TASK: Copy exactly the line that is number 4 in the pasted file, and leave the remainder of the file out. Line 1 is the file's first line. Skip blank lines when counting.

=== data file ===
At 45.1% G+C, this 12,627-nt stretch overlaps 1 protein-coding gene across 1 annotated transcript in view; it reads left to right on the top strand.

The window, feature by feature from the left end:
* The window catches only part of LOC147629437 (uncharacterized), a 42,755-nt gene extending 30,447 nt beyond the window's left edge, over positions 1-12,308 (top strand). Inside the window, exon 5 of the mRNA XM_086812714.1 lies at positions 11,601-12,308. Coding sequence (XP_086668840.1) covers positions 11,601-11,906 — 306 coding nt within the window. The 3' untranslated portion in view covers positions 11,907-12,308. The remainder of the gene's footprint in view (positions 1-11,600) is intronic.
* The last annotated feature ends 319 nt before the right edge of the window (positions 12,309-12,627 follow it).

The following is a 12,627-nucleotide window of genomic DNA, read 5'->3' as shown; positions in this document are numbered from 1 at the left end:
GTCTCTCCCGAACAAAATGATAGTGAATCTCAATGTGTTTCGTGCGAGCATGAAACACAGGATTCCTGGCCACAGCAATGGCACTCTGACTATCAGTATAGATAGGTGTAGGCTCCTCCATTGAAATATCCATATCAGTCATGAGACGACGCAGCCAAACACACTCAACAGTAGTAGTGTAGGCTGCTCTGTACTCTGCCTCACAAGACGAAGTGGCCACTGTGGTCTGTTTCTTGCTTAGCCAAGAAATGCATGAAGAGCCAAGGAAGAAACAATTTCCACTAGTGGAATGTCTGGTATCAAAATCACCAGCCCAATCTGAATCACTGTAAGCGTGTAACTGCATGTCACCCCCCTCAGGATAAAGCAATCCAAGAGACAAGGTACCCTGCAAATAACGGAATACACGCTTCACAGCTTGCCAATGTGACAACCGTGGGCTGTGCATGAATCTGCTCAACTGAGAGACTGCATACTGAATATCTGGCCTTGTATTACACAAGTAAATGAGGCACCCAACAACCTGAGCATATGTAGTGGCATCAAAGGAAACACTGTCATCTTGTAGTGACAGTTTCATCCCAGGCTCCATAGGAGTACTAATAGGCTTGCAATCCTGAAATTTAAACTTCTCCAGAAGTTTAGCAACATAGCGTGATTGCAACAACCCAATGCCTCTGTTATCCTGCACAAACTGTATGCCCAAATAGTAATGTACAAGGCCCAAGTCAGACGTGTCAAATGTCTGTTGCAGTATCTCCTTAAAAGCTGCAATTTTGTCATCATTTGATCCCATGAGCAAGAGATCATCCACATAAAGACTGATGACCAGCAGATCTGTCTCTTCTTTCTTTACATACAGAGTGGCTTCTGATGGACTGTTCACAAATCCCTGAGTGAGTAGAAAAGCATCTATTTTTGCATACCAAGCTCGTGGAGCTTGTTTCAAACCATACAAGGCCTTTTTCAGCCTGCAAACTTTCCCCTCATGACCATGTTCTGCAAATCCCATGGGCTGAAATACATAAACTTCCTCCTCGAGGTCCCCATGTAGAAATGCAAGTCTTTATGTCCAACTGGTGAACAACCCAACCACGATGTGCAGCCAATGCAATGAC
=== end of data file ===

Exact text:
* The last annotated feature ends 319 nt before the right edge of the window (positions 12,309-12,627 follow it).